Effecting change

Effecting change

How do we actually effect the change we want to see for the future? It’s a pertinent question, especially during a time where we’re seeing social issues like climate justice, racism, poverty, and ableism are coming to a head. 

Student Alice Mander took part in challenging conversations at this year’s Leadership Week.

Throughout history, students and youth have been among the most vocal activists for social change—whether it be protesting about the Springbok Tour, the student anti-war protests of the 60s, or through current protests like School Strike for Climate. 

There is no doubt that young people have a hunger for change, but not everyone has the confidence to get involved. The Disabled Students’ Association wants to change this, encouraging everyone to not only participate in social change for the world but also to be their own biggest advocate. 

To have this korero, we invited Pati Umana, Laura O’Connell Rapira, Dr Huhana Hickey, and Jahla Tran Lawrence onto our panel: ‘How To: Self Advocacy’, which took place during the University’s recent Leadership Week. Leadership Week was aimed at empowering and inspiring young people to be at the forefront of generating ideas, setting the agenda, and enacting change. We were so excited to be able to join the conversation. 

The aim of our discussion was for participants to gain the knowledge and skills needed to demand their rights are met, with a particular focus on education and the workplace environment.

The poster for How To: Advocacy, an event that Alice was part of that took place on 28 July 2020 as part of Leadership Week.

Pati found that the traditional method of activism didn’t always hit the mark, which led him into using his music as a way of challenging stereotypes of disabled people and also to innovate the ways in which we seek to make change.

Laura spoke about bringing people power back to democracy and has spent a lot of her time seeking to encourage political engagement. She is passionate about thinking creatively and about making the most of everyone’s talents to affect change in fun, innovative, and inspiring ways. 

The University’s very own Jahla Tran-Lawrence is a self-described ‘ball of rage fighting everybody’. She spoke about sexual violence and violence against women, which has been the topic of her academic work. Jahla’s been a huge force in the student advocacy sector. Jahla is a great example for students wanting to challenge conventional thinking and generate positive change. She sees the power of young people in activism and the important role they have.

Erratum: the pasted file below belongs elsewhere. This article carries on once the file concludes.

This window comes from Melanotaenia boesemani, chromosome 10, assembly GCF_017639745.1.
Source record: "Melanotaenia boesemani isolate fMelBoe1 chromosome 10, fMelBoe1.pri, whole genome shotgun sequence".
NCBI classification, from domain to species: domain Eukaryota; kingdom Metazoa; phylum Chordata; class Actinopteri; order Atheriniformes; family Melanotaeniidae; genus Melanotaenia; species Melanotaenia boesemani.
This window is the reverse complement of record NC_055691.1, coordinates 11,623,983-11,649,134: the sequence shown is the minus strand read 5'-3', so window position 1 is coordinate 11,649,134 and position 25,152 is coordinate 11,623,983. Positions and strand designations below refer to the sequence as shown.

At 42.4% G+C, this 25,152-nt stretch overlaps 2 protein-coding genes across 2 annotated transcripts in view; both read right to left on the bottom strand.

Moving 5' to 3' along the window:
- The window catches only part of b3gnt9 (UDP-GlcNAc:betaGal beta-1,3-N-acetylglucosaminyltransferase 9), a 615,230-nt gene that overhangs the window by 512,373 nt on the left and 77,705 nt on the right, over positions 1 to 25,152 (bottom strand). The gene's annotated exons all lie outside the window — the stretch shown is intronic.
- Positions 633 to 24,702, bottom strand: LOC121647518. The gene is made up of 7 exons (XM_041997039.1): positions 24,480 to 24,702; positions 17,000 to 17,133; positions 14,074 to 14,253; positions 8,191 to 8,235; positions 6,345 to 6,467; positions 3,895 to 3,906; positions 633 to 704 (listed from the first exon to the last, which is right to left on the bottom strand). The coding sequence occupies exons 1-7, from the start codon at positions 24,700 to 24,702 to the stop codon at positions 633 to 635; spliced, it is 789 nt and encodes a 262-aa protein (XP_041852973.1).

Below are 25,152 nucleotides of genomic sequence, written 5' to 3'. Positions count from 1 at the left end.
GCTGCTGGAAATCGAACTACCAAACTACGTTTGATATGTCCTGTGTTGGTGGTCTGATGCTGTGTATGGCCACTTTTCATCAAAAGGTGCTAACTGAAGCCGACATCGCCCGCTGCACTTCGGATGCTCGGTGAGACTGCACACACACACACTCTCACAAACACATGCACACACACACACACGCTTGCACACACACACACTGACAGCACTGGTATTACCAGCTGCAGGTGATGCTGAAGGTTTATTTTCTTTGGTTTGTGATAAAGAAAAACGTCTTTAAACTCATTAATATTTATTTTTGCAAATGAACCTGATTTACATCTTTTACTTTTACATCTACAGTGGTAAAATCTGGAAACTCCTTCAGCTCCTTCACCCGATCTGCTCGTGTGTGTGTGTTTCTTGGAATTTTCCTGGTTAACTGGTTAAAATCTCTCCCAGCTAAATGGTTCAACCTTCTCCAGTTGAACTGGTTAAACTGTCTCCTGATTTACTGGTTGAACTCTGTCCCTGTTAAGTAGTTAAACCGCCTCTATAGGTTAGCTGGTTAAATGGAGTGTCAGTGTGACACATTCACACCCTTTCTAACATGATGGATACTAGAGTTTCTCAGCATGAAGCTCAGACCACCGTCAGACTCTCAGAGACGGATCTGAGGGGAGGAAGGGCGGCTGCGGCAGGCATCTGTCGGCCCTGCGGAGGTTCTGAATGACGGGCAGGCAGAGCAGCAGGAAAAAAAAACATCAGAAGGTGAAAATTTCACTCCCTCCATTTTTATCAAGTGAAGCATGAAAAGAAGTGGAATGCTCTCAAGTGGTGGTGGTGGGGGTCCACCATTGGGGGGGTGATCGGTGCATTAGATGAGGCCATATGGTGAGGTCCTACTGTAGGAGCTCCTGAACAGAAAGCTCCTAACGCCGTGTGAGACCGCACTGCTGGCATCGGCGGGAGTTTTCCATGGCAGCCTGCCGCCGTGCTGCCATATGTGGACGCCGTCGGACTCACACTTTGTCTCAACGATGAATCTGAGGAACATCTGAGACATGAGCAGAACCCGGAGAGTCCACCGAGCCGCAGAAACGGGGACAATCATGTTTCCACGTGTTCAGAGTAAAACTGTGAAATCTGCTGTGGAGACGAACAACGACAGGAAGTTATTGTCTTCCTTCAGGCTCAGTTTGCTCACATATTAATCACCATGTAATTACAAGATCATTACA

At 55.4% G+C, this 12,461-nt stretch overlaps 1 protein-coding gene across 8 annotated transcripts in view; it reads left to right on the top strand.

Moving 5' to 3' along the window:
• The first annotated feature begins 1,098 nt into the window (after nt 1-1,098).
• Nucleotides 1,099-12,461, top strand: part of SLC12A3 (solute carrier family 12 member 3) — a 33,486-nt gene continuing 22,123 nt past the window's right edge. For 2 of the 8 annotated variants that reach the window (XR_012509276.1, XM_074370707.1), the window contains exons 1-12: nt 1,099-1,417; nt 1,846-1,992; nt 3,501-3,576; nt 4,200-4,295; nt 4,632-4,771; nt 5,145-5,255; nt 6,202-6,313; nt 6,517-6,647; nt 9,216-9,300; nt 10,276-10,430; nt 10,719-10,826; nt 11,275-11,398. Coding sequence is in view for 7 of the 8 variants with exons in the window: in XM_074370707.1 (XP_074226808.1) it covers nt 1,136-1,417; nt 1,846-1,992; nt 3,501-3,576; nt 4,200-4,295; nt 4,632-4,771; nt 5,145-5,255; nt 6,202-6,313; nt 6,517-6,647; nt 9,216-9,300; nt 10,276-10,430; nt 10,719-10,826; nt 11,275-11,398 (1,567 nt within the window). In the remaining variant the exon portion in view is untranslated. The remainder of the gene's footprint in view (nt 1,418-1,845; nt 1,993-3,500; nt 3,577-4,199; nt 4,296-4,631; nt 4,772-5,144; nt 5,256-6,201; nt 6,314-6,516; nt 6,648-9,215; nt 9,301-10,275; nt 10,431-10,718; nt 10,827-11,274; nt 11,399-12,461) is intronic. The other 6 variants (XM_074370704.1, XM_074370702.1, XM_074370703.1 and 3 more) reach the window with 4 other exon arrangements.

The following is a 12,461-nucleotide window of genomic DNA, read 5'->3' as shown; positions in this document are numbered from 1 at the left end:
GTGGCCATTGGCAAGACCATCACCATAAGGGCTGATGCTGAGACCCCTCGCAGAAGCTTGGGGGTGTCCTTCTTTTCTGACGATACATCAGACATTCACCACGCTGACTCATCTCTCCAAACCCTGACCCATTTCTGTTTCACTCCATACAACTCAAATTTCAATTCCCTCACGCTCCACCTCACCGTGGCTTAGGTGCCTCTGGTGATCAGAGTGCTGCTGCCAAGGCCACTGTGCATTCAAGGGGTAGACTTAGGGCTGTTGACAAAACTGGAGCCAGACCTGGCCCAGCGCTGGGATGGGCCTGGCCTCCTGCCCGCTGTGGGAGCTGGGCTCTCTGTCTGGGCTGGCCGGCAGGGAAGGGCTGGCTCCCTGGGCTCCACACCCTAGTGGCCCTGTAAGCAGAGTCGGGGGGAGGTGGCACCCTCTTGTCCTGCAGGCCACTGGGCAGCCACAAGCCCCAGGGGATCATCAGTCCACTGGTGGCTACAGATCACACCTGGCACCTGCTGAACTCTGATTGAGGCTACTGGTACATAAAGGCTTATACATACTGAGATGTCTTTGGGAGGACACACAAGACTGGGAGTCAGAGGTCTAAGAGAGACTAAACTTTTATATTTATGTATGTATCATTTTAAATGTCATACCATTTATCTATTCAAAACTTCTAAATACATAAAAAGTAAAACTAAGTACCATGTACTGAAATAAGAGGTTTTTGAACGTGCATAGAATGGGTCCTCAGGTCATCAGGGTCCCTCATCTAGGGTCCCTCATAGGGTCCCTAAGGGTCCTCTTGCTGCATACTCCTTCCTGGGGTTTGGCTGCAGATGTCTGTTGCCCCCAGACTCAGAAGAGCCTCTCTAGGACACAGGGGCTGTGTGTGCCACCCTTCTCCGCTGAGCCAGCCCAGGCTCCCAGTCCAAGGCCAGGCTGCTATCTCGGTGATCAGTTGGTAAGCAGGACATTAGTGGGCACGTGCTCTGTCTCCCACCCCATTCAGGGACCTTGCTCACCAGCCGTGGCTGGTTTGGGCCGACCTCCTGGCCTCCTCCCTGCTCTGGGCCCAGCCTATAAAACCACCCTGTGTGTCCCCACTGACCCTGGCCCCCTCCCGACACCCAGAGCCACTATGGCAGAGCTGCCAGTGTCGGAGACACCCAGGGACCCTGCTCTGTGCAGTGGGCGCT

Finally, Huhana—Dr Hu, for short—went through life with the stigma that she was “never expected to achieve”. However, as an incredibly decorated academic, disability activist, and role model for all she has done more than achieve. She has effected change.

Huhana spoke about alleviating the diverse voices within the disabled community—ultimately challenging us that “if we stay silent, remember that’s another voice lost in the activism world”.

Te Herenga Waka—Victoria University of Wellington students at the School Strike for Climate in 2019.

The conversation between these four incredible role models was inspiring, eye opening, and passionate. They each challenged us to stay strong to the vision we have of an equal future, speak out against discrimination in its many forms—even if we are the only ones protesting—and always be ready to take up the fight for equality. 

They also encouraged us to find our allies and emphasised the importance of self-care when it comes to community involvement or activism. Ultimately, it was a discussion that reminded all of us about the power we have within. Most importantly, the speakers stressed the importance of collectivity, community, and democracy. This was a particularly pertinent conversation with the upcoming election and referendums. 

Change is best effected as a group. As Huhana says: “Liberals get abused for being ‘snowflakes’. However, a snowflake on its own mels quickly. In a whole bunch, they’re an avalanche.”

Watch this conversation and other sessions that took place during Leadership Week: https://www.wgtn.ac.nz/ethical-leadership/training-and-events/leadership-week

Alice Mander is a third-year Law and Arts student majoring in Scoiology and Film Studies.

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